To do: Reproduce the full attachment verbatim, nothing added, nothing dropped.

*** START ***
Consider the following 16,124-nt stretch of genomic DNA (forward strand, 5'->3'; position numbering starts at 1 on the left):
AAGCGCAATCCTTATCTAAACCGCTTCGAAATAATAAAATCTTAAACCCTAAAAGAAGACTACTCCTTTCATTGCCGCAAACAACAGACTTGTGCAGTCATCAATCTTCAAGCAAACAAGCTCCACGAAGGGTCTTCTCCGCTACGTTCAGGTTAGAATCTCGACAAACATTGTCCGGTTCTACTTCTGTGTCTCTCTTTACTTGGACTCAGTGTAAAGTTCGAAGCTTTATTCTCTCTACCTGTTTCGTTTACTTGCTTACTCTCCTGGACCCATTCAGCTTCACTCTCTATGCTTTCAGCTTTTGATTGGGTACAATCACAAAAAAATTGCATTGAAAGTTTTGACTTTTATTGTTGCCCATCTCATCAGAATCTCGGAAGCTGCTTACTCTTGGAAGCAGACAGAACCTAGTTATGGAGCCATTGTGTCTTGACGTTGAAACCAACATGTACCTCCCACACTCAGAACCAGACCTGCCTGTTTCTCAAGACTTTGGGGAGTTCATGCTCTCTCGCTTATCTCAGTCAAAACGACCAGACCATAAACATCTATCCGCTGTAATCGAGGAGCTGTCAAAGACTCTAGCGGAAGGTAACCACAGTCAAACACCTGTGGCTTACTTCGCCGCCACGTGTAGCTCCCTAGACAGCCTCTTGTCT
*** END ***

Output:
Consider the following 16,124-nt stretch of genomic DNA (forward strand, 5'->3'; position numbering starts at 1 on the left):
AAGCGCAATCCTTATCTAAACCGCTTCGAAATAATAAAATCTTAAACCCTAAAAGAAGACTACTCCTTTCATTGCCGCAAACAACAGACTTGTGCAGTCATCAATCTTCAAGCAAACAAGCTCCACGAAGGGTCTTCTCCGCTACGTTCAGGTTAGAATCTCGACAAACATTGTCCGGTTCTACTTCTGTGTCTCTCTTTACTTGGACTCAGTGTAAAGTTCGAAGCTTTATTCTCTCTACCTGTTTCGTTTACTTGCTTACTCTCCTGGACCCATTCAGCTTCACTCTCTATGCTTTCAGCTTTTGATTGGGTACAATCACAAAAAAATTGCATTGAAAGTTTTGACTTTTATTGTTGCCCATCTCATCAGAATCTCGGAAGCTGCTTACTCTTGGAAGCAGACAGAACCTAGTTATGGAGCCATTGTGTCTTGACGTTGAAACCAACATGTACCTCCCACACTCAGAACCAGACCTGCCTGTTTCTCAAGACTTTGGGGAGTTCATGCTCTCTCGCTTATCTCAGTCAAAACGACCAGACCATAAACATCTATCCGCTGTAATCGAGGAGCTGTCAAAGACTCTAGCGGAAGGTAACCACAGTCAAACACCTGTGGCTTACTTCGCCGCCACGTGTAGCTCCCTAGACAGCCTCTTGTCT